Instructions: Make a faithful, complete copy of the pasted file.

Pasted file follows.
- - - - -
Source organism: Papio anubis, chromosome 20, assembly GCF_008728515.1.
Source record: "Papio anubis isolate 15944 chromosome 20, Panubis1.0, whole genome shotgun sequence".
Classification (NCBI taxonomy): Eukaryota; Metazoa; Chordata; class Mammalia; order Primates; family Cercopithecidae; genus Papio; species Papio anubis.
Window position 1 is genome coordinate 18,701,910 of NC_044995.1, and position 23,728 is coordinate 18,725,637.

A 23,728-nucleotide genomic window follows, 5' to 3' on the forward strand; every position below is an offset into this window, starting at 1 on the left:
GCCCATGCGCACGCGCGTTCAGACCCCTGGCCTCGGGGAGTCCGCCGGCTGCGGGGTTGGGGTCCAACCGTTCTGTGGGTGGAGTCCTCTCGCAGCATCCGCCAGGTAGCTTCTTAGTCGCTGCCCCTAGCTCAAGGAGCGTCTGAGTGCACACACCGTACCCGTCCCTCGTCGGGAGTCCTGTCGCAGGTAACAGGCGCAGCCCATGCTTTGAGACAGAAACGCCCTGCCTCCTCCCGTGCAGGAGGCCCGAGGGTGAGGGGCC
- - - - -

Source organism: Papio anubis, chromosome 20, assembly GCF_008728515.1.
Source record: "Papio anubis isolate 15944 chromosome 20, Panubis1.0, whole genome shotgun sequence".
Classification (NCBI taxonomy): Eukaryota; Metazoa; Chordata; class Mammalia; order Primates; family Cercopithecidae; genus Papio; species Papio anubis.
Window position 1 is genome coordinate 18,701,910 of NC_044995.1, and position 23,728 is coordinate 18,725,637.

A 23,728-nucleotide genomic window follows, 5' to 3' on the forward strand; every position below is an offset into this window, starting at 1 on the left:
GCCCATGCGCACGCGCGTTCAGACCCCTGGCCTCGGGGAGTCCGCCGGCTGCGGGGTTGGGGTCCAACCGTTCTGTGGGTGGAGTCCTCTCGCAGCATCCGCCAGGTAGCTTCTTAGTCGCTGCCCCTAGCTCAAGGAGCGTCTGAGTGCACACACCGTACCCGTCCCTCGTCGGGAGTCCTGTCGCAGGTAACAGGCGCAGCCCATGCTTTGAGACAGAAACGCCCTGCCTCCTCCCGTGCAGGAGGCCCGAGGGTGAGGGGCC